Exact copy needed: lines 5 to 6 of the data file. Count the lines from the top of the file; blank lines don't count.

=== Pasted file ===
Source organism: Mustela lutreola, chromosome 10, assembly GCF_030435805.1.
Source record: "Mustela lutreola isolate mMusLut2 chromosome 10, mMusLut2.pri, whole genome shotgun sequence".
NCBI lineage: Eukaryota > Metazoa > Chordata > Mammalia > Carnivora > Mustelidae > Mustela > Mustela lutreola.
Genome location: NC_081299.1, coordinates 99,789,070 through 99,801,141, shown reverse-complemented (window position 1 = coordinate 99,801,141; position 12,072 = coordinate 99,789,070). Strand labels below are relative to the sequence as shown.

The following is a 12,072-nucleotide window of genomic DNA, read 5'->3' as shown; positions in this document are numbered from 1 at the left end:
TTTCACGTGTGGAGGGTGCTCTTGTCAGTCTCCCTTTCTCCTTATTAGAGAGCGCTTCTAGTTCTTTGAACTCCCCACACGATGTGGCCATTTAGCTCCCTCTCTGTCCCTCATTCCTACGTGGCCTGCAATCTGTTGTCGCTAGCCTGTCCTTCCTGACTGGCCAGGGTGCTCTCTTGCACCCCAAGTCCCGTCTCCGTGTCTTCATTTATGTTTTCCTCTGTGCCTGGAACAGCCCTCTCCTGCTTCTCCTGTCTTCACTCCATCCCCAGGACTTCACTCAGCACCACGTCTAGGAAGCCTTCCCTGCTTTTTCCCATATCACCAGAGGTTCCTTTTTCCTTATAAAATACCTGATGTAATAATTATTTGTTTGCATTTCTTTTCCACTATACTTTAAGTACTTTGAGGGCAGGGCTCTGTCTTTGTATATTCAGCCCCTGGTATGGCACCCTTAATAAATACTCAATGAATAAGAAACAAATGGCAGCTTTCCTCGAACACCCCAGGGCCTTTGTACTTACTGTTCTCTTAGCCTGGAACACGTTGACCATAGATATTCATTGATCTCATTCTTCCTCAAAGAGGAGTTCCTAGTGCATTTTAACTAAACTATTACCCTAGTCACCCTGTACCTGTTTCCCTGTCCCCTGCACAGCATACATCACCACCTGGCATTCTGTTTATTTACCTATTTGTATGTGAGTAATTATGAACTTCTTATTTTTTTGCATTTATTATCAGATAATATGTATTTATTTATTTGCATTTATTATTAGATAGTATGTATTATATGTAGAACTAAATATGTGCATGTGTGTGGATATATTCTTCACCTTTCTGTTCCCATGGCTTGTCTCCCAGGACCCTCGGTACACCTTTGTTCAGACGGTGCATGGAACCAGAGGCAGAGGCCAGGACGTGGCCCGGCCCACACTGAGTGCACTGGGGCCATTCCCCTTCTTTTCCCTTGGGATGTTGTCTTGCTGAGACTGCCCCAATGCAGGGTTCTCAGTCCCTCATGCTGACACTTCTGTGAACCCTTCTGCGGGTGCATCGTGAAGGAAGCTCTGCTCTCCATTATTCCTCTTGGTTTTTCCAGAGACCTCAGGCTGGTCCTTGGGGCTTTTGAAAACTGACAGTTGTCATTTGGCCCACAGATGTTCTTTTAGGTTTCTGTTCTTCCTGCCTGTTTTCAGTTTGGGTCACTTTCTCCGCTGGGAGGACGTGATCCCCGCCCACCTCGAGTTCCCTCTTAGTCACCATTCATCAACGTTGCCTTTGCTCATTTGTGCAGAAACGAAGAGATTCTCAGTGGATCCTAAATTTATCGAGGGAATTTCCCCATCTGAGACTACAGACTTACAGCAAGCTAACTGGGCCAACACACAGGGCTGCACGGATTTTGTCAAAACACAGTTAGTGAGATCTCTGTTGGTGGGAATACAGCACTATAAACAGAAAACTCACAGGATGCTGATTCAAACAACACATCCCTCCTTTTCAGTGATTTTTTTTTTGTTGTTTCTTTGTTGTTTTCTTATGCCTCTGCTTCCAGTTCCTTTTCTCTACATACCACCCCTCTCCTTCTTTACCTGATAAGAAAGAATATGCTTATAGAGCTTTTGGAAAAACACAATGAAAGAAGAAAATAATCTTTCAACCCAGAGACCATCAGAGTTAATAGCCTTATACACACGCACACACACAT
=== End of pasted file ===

The following is a 12,072-nucleotide window of genomic DNA, read 5'->3' as shown; positions in this document are numbered from 1 at the left end:
TTTCACGTGTGGAGGGTGCTCTTGTCAGTCTCCCTTTCTCCTTATTAGAGAGCGCTTCTAGTTCTTTGAACTCCCCACACGATGTGGCCATTTAGCTCCCTCTCTGTCCCTCATTCCTACGTGGCCTGCAATCTGTTGTCGCTAGCCTGTCCTTCCTGACTGGCCAGGGTGCTCTCTTGCACCCCAAGTCCCGTCTCCGTGTCTTCATTTATGTTTTCCTCTGTGCCTGGAACAGCCCTCTCCTGCTTCTCCTGTCTTCACTCCATCCCCAGGACTTCACTCAGCACCACGTCTAGGAAGCCTTCCCTGCTTTTTCCCATATCACCAGAGGTTCCTTTTTCCTTATAAAATACCTGATGTAATAATTATTTGTTTGCATTTCTTTTCCACTATACTTTAAGTACTTTGAGGGCAGGGCTCTGTCTTTGTATATTCAGCCCCTGGTATGGCACCCTTAATAAATACTCAATGAATAAGAAACAAATGGCAGCTTTCCTCGAACACCCCAGGGCCTTTGTACTTACTGTTCTCTTAGCCTGGAACACGTTGACCATAGATATTCATTGATCTCATTCTTCCTCAAAGAGGAGTTCCTAGTGCATTTTAACTAAACTATTACCCTAGTCACCCTGTACCTGTTTCCCTGTCCCCTGCACAGCATACATCACCACCTGGCATTCTGTTTATTTACCTATTTGTATGTGAGTAATTATGAACTTCTTATTTTTTTGCATTTATTATCAGATAATATGTATTTATTTATTTGCATTTATTATTAGATAGTATGTATTATATGTAGAACTAAATATGTGCATGTGTGTGGATATATTCTTCACCTTTCTGTTCCCATGGCTTGTCTCCCAGGACCCTCGGTACACCTTTGTTCAGACGGTGCATGGAACCAGAGGCAGAGGCCAGGACGTGGCCCGGCCCACACTGAGTGCACTGGGGCCATTCCCCTTCTTTTCCCTTGGGATGTTGTCTTGCTGAGACTGCCCCAATGCAGGGTTCTCAGTCCCTCATGCTGACACTTCTGTGAACCCTTCTGCGGGTGCATCGTGAAGGAAGCTCTGCTCTCCATTATTCCTCTTGGTTTTTCCAGAGACCTCAGGCTGGTCCTTGGGGCTTTTGAAAACTGACAGTTGTCATTTGGCCCACAGATGTTCTTTTAGGTTTCTGTTCTTCCTGCCTGTTTTCAGTTTGGGTCACTTTCTCCGCTGGGAGGACGTGATCCCCGCCCACCTCGAGTTCCCTCTTAGTCACCATTCATCAACGTTGCCTTTGCTCATTTGTGCAGAAACGAAGAGATTCTCAGTGGATCCTAAATTTATCGAGGGAATTTCCCCATCTGAGACTACAGACTTACAGCAAGCTAACTGGGCCAACACACAGGGCTGCACGGATTTTGTCAAAACACAGTTAGTGAGATCTCTGTTGGTGGGAATACAGCACTATAAACAGAAAACTCACAGGATGCTGATTCAAACAACACATCCCTCCTTTTCAGTGATTTTTTTTTTGTTGTTTCTTTGTTGTTTTCTTATGCCTCTGCTTCCAGTTCCTTTTCTCTACATACCACCCCTCTCCTTCTTTACCTGATAAGAAAGAATATGCTTATAGAGCTTTTGGAAAAACACAATGAAAGAAGAAAATAATCTTTCAACCCAGAGACCATCAGAGTTAATAGCCTTATACACACGCACACACACAT